The Massachusetts Department of Public Health told nursing home administrators Thursday they should be ready to start administering COVID-19 booster shots to residents and staff as early as next week.
Nursing homes were hit especially hard early in the pandemic, and account for nearly one-third of the state’s COVID deaths. Though residents and staff were among the earliest to be vaccinated, some research suggests that protection from infection and severe illness with the Pfizer vaccine, which was widely used in nursing homes, wanes after six months. And the rise of the contagious Delta variant has senior care leaders on edge.
“We are grateful that the federal government has made COVID-19 booster shots available for our vulnerable residents, which ... will further help to keep our residents safe from breakthrough COVID-19 infections,” said Tara Gregorio, president of the Massachusetts Senior Care Association, which represents nearly 400 senior care facilities.
There are roughly 38,000 nursing home residents in Massachusetts. The state’s latest data indicates 300 COVID infections in facilities over two weeks in mid-September, with 116 among residents and 184 among staff. Most were breakthrough cases in people who had already been vaccinated, the state said.
The state’s health department declined to comment further Thursday about its plan for booster clinics in nursing homes.
The department’s booster shot directive comes as longterm care facilities are facing historic staffing shortages. Some administrators say the vaccinations, while welcome news for thousands of vulnerable nursing home residents, will be a challenging process for pandemic-weary staff already stretched thin.
“The directors of nursing are burnt out,” said Dr. Asif Merchant, medical director at four nursing homes in the Metro West area and partner of a company that runs medical services for 45 nursing homes in Massachusetts.
On Wednesday, the Food and Drug Administration authorized booster shots of the Pfizer vaccine for people 65 and older who received their second shot at least six months earlier.
The FDA also authorized Pfizer booster shots for adults who are at high risk of complications from COVID because of frequent exposure to the coronavirus at their jobs, such as nursing home workers.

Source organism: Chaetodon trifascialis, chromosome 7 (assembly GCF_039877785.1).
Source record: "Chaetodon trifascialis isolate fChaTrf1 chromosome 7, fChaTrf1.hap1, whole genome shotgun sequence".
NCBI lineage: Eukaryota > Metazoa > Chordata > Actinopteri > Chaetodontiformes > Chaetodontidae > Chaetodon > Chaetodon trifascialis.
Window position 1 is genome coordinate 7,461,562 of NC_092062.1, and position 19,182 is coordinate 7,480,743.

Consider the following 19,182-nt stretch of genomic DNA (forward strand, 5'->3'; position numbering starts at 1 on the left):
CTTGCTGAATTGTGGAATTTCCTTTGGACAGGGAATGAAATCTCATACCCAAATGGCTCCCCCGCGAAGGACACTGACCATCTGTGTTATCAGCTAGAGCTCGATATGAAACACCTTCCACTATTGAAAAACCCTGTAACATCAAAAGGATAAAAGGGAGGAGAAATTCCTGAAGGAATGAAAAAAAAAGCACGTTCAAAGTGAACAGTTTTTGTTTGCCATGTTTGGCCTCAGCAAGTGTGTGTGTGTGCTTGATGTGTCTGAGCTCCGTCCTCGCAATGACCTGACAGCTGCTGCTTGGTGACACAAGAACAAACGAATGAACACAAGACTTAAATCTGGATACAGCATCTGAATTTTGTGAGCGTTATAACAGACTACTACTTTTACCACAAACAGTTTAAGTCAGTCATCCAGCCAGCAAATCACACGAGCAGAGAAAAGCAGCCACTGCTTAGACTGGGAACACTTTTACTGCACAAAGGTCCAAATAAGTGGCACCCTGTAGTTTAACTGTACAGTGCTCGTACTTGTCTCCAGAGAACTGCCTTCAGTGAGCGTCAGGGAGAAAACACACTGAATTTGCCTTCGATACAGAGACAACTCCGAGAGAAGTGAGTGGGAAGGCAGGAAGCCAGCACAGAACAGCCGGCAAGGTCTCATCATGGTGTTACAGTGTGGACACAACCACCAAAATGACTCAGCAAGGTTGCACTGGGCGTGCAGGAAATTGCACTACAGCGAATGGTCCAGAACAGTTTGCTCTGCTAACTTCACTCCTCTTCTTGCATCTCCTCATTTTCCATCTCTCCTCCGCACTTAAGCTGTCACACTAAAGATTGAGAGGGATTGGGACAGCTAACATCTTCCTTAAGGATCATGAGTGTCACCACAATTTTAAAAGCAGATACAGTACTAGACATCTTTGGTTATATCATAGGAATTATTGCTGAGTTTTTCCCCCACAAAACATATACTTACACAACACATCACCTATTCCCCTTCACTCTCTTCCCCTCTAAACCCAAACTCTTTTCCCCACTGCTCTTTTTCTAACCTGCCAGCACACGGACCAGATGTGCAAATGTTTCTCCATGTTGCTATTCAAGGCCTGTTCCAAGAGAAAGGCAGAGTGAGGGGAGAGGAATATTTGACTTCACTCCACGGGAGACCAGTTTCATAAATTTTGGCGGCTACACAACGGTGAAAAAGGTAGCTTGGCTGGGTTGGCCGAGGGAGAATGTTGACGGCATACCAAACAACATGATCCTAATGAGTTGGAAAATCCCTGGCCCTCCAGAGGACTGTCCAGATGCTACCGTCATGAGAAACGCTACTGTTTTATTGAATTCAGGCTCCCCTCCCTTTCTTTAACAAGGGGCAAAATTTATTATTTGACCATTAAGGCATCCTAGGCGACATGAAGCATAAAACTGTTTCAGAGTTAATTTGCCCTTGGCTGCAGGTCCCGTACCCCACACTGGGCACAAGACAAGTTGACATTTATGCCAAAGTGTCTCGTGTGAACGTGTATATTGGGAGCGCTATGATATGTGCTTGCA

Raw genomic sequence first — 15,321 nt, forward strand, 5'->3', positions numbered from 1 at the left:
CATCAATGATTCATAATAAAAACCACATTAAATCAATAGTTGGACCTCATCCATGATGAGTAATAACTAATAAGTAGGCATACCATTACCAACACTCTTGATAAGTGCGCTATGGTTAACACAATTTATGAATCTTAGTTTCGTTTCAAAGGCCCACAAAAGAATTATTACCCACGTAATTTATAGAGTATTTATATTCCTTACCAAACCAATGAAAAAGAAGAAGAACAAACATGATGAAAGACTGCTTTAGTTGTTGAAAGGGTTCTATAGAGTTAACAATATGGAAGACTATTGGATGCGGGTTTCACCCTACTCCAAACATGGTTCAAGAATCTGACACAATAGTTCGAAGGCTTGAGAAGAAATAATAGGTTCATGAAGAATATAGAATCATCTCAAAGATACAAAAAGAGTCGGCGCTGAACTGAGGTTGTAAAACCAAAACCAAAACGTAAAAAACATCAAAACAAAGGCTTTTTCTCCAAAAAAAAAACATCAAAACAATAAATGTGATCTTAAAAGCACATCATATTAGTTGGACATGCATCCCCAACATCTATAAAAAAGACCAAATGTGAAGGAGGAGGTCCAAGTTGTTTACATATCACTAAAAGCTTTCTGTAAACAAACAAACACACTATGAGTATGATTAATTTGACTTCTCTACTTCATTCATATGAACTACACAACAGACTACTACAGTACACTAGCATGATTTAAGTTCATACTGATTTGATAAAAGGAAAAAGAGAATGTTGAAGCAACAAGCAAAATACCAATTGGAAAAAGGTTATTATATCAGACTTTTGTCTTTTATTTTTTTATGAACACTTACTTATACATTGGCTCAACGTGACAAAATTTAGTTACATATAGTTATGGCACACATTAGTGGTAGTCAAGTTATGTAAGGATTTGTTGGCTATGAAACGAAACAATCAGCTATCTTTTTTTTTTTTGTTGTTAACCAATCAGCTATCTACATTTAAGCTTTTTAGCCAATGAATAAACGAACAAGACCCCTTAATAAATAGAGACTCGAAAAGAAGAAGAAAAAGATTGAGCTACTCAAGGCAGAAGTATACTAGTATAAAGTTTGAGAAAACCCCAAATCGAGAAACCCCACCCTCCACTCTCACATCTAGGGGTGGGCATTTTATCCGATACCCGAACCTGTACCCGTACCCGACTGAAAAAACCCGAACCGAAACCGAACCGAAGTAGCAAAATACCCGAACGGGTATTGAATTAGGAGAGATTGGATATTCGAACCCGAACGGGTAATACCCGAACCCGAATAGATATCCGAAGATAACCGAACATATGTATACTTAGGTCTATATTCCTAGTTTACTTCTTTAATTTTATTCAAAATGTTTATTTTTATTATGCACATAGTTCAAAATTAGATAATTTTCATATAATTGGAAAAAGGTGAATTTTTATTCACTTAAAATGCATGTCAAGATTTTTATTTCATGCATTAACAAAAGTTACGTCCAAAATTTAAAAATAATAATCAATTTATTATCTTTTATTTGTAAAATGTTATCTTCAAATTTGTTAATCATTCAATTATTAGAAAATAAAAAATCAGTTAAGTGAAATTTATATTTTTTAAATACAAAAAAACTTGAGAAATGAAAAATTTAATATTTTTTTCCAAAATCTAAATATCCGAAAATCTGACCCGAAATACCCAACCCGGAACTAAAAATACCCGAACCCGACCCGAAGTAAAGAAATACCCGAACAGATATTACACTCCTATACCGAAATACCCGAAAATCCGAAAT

On Thursday, an advisory panel to the Centers for Disease Control and Prevention recommended the extra doses for people 65 and older, nursing home residents, and people 50 to 64 with underlying medical conditions. It also said boosters can be offered to people 18 to 49 with underlying conditions.
Nursing homes received a big assist earlier this year from the federal government, which sent teams of pharmacy workers into facilities to administer first and second-rounds of COVID shots.
But this time, that federal cavalry isn’t coming, and nursing home administrators in Massachusetts are being directed by the state health department to work it out on their own, with the help of the pharmacies they usually use for other medications. The department said in its Thursday telephone briefing that it would help facilities that need assistance and said further guidance would be coming shortly.
CVS, one of two national pharmacy companies used in the federal nursing home COVID vaccination program earlier this year, said in a statement that it is “fully prepared to play a leading role in providing booster shots this fall.” But it warned that nursing homes may have to compete for assistance from their local pharmacies because millions of adults who are not in nursing homes will also be seeking the shots.
“Due to the expected demand for booster shots in our pharmacies, the availability of on-site vaccination clinics at facilities will be determined by local resources,” said Mike DeAngelis, a CVS spokesman.
But nursing home resources are also thin. There are approximately 6,000, or 1 in 5, unfilled nursing and direct care positions in Massachusetts nursing facilities, according to Mass Senior Care.
Dr. Larissa Lucas, who serves as medical director for six nursing homes through North Shore Physicians Group, is optimistic that her facilities’ will be able to handle booster shot clinics, despite severe staffing shortages.
“Every year, we roll out flu vaccines to all our residents without a problem,” she said. “But it’s a lot of administrative work getting consent forms signed.”
As nursing homes juggle booster shot plans, as well as upcoming flu vaccination clinics, they also are scrambling to meet an Oct. 10 state deadline to have all of their staff vaccinated with at least their first rounds of shots, or face penalties and staff dismissals.
Vaccine hesitancy among workers has been a pressing issue for the facilities. Some administrators have said the state’s vaccine mandate for nursing home workers might drive off reluctant staff. Yet the mandate appears to have helped nudge quite a few people; the latest federal data show Massachusetts nursing homes with among the highest staff vaccination rates nationally with 83 percent of workers fully vaccinated.
Gregorio, of the Massachusetts Senior Care Association, said the group projects about 3 percent of total staff statewide will refuse to be vaccinated or have a valid medical or religious exemption.
Gregorio said in a statement that the group is working to educate and persuade workers to get vaccinated.
“As nursing facilities face the worst workforce crisis in history...” she said, “we cannot afford to lose a single staff member.”